Justia Government & Administrative Law Opinion Summaries

by
Justice, employed as a workers’ compensation claims adjuster since 1991, fell at work in 2011 and injured her left knee. She later developed problems in her right knee, which was found to be a compensable consequence of the first injury. In 2012-2013 Justice had total bilateral knee replacement. Dr. Anderson, an orthopedic surgeon, testified that there was significant preinjury degeneration in both knees, that knee replacement was not required because of the meniscus tear, and that the fall “hasten[ed]” the need for knee replacement by “lighting up the underlying pathology.” Anderson apportioned 50 percent of the bilateral knee disability to the nonindustrial, preexisting degeneration. The workers’ compensation judge determined that Justice had sustained permanent partial disability of 48 percent, worth $59,110.00, stating that “the need for these surgeries was at least partially non-industrial. … the surgeries appear to have significantly increased [Justice’s] ability to walk and engage in weight-bearing activities. The judge stated that before the 2017 Hikida decision, he would have awarded permanent disability with 50% apportionment but that Hikida precluded apportionment. The Appeals Board affirmed. The court of appeal annulled the decision. Justice's permanent disability should have been apportioned between industrial and nonindustrial causes. Hikida, in which a medical treatment resulted in a new compensable consequential injury, is distinguishable. Here, there was unrebutted substantial medical evidence that Justice’s permanent disability was caused, in part, by preexisting pathology. Apportionment was required. Whether or not the workplace injury “directly caused” the need for surgery, the apportionment statutes demand that the disability be sorted among direct and indirect causal factors. View "County of Santa Clara v. Workers' Compensation Appeals Board" on Justia Law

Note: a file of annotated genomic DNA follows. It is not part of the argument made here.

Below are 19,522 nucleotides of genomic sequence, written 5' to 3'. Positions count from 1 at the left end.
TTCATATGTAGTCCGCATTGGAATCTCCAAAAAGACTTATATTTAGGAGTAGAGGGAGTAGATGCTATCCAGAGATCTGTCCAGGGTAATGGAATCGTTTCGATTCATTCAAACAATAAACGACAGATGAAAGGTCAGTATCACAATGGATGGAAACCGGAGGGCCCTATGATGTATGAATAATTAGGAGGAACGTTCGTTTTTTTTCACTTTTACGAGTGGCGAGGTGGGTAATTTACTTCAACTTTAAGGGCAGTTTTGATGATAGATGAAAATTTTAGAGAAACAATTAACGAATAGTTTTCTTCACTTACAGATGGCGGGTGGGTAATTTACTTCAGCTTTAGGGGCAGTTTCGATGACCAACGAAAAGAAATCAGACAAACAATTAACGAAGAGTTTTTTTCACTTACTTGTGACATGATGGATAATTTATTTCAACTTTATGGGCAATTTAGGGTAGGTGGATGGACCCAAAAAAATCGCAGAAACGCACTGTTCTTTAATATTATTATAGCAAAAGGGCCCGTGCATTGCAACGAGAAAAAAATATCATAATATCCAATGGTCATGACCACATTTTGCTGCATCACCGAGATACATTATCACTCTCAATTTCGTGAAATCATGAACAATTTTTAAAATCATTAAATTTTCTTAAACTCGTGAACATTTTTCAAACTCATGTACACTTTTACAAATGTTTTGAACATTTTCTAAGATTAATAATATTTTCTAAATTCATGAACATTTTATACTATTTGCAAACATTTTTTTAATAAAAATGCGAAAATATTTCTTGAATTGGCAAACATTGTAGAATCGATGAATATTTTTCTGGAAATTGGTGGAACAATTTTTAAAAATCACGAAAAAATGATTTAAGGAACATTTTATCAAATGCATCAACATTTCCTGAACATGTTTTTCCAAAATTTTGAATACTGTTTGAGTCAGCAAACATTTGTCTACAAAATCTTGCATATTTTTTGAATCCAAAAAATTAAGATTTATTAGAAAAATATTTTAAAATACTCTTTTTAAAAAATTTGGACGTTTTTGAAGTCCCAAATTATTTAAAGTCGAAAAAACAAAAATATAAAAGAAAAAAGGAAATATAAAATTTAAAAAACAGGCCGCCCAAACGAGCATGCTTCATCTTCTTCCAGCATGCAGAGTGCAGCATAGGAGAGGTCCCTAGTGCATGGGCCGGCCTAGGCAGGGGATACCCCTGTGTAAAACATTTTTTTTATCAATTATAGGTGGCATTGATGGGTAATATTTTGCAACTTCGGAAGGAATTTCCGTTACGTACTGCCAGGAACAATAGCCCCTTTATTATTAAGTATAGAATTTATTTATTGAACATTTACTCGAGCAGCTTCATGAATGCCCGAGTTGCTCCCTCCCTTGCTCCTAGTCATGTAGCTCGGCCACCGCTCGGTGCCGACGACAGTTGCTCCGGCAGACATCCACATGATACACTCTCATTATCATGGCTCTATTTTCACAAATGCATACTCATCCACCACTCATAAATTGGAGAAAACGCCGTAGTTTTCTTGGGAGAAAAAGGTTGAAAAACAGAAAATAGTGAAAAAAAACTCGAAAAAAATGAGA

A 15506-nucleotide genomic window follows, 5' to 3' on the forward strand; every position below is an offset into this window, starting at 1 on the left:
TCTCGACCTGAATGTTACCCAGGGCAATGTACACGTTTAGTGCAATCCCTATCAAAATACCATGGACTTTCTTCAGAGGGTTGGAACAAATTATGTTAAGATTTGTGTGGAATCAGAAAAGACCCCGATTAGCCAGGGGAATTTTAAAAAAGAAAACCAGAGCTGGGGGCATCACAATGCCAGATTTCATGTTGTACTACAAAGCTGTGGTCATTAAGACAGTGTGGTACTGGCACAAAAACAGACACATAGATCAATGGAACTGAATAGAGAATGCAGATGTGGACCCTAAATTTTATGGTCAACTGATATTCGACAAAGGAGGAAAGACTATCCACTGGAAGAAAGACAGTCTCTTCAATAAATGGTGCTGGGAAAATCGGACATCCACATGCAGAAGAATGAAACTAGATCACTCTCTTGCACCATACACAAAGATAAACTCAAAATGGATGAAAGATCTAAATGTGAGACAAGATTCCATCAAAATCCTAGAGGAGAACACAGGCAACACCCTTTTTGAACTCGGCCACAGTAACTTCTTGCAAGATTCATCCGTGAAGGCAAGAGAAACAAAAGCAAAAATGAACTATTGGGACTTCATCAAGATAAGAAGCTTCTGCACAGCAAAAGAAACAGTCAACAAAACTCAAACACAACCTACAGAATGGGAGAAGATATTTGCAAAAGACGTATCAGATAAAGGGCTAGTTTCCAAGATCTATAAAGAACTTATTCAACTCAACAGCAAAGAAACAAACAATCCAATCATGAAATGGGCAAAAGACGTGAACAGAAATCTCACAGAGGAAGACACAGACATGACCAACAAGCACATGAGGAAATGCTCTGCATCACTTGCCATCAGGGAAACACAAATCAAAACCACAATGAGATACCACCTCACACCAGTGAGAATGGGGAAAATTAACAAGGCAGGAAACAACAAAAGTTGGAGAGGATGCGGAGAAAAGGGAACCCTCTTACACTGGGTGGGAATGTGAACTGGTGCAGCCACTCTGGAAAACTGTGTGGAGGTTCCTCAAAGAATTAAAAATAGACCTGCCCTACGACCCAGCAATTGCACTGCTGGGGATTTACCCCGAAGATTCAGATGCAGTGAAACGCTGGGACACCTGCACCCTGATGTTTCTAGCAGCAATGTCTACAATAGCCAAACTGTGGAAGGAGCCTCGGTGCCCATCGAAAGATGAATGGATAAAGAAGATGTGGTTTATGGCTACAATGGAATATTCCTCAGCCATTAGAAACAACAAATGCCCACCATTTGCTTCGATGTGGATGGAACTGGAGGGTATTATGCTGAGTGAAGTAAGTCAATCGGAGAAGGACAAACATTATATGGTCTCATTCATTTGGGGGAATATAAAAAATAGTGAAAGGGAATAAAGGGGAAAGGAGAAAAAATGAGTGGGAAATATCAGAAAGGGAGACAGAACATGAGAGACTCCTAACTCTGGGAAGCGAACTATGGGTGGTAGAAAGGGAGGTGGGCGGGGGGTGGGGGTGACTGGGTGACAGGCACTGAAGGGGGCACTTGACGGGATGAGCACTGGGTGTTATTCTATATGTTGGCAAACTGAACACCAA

by
The Court of Appeal summed up the issue before it on appeal in this matter: a fight between the tax entities who negotiated favorable passthrough agreements before their redevelopment agencies were dissolved, and those who did not, for their pro rata share of the residual pool of money in the redevelopment property tax fund left for distribution after the successor agencies first paid the passthrough agreements in full, enforceable obligations, and administrative costs. Seven cities filed a petition for mandamus and declaratory relief against Tracy Sandoval, the auditor-controller for the County of San Diego (Auditor) challenging the methodology the Auditor used to distribute the residual pool of former tax increment, a method that favored San Diego County and, at least, three community college districts, all of whom had passthrough agreements with their former redevelopment agencies. The trial court agreed with Cities and granted their petition. Auditor appealed. The Court of Appeal concluded there was no plain meaning to be attributed to the applicable statutory language. The Court felt compelled nonetheless to construe the "mangled" statutes as it found them, and offered direction to auditor-controllers throughout California. The Court accepted nearly all of Cities’ contentions, including their premise that the fundamental purpose of Health & Safety Code section 34188, was to include passthrough payments as part of a taxing entity’s Assembly Bill No. 8 (1977-1978 Reg. Sess.) pro rata share and thereby equalize the tax distributions to those taxing entities with favorable passthrough agreements and those without. The Court reversed the trial court's decision to grant the Cities' petition for a writ of mandate. "Without deciding on the constitutionality of Cities’ interpretation of the statutes, we can say their interpretation raises substantial doubt as to the constitutionality of Cities’ methodology, adding support to our conclusion the trial court erred and Auditor’s methodology must prevail." View "City of Chula Vista v. Sandoval" on Justia Law